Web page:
The software “fix” for the AC60F transmission didn’t solve many of the complaints that people had about it. Much like the howling rear diffs that roughly half of members on TW report having. Toyota dismisses it as a some sort of wind noise despite the noise being captured on video on a truck sitting stationary on a lift with the transmission in drive. Just another example of Toyota getting a pass on what are serious quality issues.
I’m beginning to think. All these car companies, are ripping everyone off.
Yes, vehicles are just becoming more and more expensive and more and more maintenance, less quality and reliability. Meanwhile were the customers , and were the ones getting screwed!
That’s why I stick to older used trucks, if they have a maintenance paper trail and look like they were kept well then I would take those over any new truck any day!!!…I currently drive a 2001 Jeep Grand Cherokee with a 4.7 208k and it purrs like a kitten and runs and drives beautiful!…gas mileage is not so great but it suits my needs just fine. No rust or rot and a couple of small fixes and I have a reliable buggy until I get tired of it and sell it for something else?♂️….no mortgage that’s almost the cost of a studio apartment. Anyways the Jeep may not be the best example but I’ve been flipping vehicles for a long time now and only a couple have been true to the”lemon” title they’ve been given.
government mandated fuel economy has brought about many changes that are under going repair.As a auto mechanic my whole working career i would not recommend owning any vehicle without a good extended warranty .Im sure they will get to the bottom of these issues ,have your dealer log them all and if issues out of warranty come around phone the 1800 number and complain .But as i have stated before get extended warranty ,and they are not the only company having problems .
Perfect. I’ve heard enough and seen enough problem with the Tacoma and RAV4 that I will never ever buy their over priced pieces of garbage.
I have a 2019 Tacoma and am terribly frustrated with the performance. The searching that goes on with the transmission is driving me crazy. Had it back three times, talked to toyota and same story. They claim there’s nothing wrong. Funny thing is, the service people at the dealer all admit they have had lots of complaints about this, but toyota insists the performance is normal. This is my second tacoma and if this doesn’t get resolved, it is my last.
I’ve had five Tacoma’s and every one has been plagued with major issues. The 2005 version was great, until the head gasket blew and the frame completely rotted on both sides near the engine. And, my truck was garaged 24/7 except when driven. Others all died prematurely. The Toyota “quality” my dad used to talk about would make him turn over in his grave today. Toyota’s customer service is no longer. They are rude, condescending, and have gotten too far believing they’re the best. They’ve lost my family as loyal customers.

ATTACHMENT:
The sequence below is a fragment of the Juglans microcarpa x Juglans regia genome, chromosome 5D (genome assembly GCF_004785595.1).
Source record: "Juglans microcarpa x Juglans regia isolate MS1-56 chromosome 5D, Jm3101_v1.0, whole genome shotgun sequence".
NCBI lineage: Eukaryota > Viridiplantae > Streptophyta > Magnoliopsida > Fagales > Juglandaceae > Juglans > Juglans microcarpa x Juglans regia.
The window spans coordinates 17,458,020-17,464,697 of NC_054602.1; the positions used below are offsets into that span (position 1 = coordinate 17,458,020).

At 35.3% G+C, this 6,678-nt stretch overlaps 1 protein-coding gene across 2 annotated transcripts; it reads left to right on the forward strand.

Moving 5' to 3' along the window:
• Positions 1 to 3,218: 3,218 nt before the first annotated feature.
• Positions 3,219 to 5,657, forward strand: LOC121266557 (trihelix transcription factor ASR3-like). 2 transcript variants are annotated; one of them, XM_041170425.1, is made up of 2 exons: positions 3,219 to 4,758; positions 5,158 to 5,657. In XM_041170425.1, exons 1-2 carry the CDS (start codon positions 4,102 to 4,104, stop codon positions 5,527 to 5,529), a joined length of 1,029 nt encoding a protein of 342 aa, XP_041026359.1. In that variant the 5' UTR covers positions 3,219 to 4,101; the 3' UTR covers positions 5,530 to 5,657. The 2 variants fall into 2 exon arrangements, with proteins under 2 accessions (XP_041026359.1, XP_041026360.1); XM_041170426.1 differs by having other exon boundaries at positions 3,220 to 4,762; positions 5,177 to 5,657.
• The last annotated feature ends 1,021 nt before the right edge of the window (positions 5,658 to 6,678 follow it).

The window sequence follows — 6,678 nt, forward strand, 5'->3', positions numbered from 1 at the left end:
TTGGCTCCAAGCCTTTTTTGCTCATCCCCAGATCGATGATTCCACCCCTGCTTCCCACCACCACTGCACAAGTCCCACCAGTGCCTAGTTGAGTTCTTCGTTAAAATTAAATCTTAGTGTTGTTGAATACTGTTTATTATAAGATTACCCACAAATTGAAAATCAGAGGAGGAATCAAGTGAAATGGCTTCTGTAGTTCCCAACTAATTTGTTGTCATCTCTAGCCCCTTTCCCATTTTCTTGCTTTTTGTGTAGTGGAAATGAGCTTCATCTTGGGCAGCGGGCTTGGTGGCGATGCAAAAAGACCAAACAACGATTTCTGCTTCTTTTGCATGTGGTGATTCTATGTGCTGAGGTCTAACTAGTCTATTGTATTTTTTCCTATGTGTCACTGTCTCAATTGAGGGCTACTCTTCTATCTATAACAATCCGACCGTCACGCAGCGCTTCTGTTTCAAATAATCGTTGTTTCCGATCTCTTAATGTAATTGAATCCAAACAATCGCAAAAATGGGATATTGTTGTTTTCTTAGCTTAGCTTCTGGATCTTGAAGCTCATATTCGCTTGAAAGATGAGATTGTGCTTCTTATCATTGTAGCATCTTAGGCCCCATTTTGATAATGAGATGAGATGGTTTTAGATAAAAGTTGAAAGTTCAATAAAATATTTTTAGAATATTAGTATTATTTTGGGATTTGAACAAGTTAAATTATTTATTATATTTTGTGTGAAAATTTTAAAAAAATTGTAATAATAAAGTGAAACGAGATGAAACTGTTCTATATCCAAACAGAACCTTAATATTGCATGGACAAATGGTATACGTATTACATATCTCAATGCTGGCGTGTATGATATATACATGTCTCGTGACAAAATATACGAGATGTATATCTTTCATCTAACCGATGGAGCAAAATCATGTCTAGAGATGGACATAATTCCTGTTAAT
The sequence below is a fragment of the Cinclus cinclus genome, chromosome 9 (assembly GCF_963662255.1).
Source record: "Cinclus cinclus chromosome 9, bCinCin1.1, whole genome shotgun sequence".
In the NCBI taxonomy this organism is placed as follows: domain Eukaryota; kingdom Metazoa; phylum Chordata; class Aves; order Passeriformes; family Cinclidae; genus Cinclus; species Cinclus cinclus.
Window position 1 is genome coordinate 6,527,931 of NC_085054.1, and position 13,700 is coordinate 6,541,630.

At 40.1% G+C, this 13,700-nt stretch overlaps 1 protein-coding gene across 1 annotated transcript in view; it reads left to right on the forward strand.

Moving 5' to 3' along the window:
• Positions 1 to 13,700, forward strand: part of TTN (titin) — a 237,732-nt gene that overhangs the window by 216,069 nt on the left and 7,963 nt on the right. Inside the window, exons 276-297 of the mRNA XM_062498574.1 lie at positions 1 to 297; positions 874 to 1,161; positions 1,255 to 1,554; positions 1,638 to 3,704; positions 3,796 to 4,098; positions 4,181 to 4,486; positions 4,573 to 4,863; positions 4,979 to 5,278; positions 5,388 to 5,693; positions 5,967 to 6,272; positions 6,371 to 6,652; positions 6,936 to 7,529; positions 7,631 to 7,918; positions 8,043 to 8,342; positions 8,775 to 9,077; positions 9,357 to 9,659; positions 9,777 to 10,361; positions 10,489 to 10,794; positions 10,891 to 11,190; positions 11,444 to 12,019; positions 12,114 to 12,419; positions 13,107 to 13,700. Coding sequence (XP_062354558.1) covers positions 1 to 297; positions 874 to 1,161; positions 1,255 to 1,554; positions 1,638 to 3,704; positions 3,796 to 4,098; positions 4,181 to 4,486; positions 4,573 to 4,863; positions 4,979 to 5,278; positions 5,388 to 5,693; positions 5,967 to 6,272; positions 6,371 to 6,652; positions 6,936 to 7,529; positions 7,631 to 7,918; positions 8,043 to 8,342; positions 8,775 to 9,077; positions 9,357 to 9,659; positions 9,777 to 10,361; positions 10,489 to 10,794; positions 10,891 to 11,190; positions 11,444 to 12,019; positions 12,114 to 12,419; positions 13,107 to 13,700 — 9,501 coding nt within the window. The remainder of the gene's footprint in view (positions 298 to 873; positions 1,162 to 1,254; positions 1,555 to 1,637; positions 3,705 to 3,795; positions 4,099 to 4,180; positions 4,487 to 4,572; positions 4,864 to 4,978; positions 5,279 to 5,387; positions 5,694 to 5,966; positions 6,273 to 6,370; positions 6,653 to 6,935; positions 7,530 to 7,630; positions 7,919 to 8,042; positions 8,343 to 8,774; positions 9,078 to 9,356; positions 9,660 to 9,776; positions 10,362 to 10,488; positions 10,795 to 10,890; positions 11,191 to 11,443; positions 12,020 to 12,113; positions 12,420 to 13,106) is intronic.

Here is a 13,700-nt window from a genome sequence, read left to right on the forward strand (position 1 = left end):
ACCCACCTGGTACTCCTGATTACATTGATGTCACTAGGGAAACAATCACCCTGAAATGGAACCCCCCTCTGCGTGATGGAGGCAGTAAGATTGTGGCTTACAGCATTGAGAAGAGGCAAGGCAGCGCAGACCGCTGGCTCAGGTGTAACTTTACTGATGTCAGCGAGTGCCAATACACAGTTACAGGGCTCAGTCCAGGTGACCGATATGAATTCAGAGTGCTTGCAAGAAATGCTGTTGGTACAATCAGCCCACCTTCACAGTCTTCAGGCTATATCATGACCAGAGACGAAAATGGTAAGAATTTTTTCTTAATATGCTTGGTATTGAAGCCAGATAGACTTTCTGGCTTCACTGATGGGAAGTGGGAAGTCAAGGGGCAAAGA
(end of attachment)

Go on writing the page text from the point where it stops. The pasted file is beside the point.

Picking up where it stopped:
I was looking into a 2020 but since I have a great 2015 trd 4 by 4 I’m not going to upgrade thanks for your honest opinions I think I’ll invest in mine to look cooler etc so I don’t buy because I’m bored and want an upgrade I think mine might last much longer and be better then the newer ones right ? Thanks
Anybody have thoughts about the Colorado? I know the air dam stinks for off roading. I guess just take it off probably doesn’t affect fuel economy like they say it does? And comment on reliability, safety, etc.
Bought a 2019 Tacoma for work and worked great for a year. Got a recall letter for the fuel pump around Jan. or Feb. and next thing I know truck dies on me on May 1st. Take it in and was told there’s no remedy or parts available to repair it. Now it’s June 1st and still nothing. Meantime I have to pay $16 a day for a rental truck because I cannot use the free Camry they offered me for work.
It’s in your best interest to bone up on your state’s lemon law as a plan B.
Had 1998 Tacoma great had it for 20 years ran great,though it was time to retire it.bought a 2017 same truck it’s not any where near the 1998.it a 2.7L 4+4 same as 1998 thevvti has no power till about 2500 rpms, going up a grade not a hili you must down shift not one gear but two.Toyota says that is normal. Bought first Toyota in 1973.driven ever since, this is the last! They won’t or can’t fix it so they doubt offer now Sad to say they where a good truck?
I bought a 2017 tacoma last year 15,000 miles just hit 95,000 and the tranny started shuttering, took it in to mcminnville toyota and they drained fluid! Came out brown and tranny’s smoked! 4670$ for new tranny! What a joke! Anyone else having problems
Just test drove a 21 Tacoma and felt vibration at about 70 mph. Told the dealer and they said it was due to the type of tires! If that’s the case it would have vibrated throughout the entire ride.. I did notice the downshifting as if it was trying to climb when accerlating. Seemed a lot different than my current Malibu. The Malibu shifts very smoothly compared to the Tacoma. Having second thoughts after all of this research on these forums. Don’t think I can pull the trigger on one now. Even the Colorado has tranny issues now. Problem at Chevy they think is due to labor issues at the assembly plant in Toledo are sabotaging the company.
I have a 2020 Tacoma. Dont get it. Look at others. Look at older Frontiers if its just a knock around truck. The Tacoma sucks. Thank God mine is a lease. The wife likes it but that’s about it. The engine/tranny does not pair well. Its always searching for gears. ETC mode helps but why the hell do I need a button to tell the transmission to be smoother???? Back up camera suck just like old Nissan back up cameras. The engine is loud and sounds like it is struggling-it has 9000 miles on it. It will not last 100k. The seating position is maddening. I am 6’5 and even with the “improved” seat. It will take a lot to upset Toyo’s lead in terms of sales but if this keeps up they will learn.
I am also an unlucky TRD sport 2020 owner. Only has 7000 miles on it and feels like it needs a tune up, specially when going on an incline. $40000 for this piece of shit. Toyota calls it normal characteristic of the vehicle. Like I don’t know how vehicles drive. Will be taking Toyota to court very soon. I agree with Geoff. We need more numbers to file a case together. My email is firstname.lastname@example.org.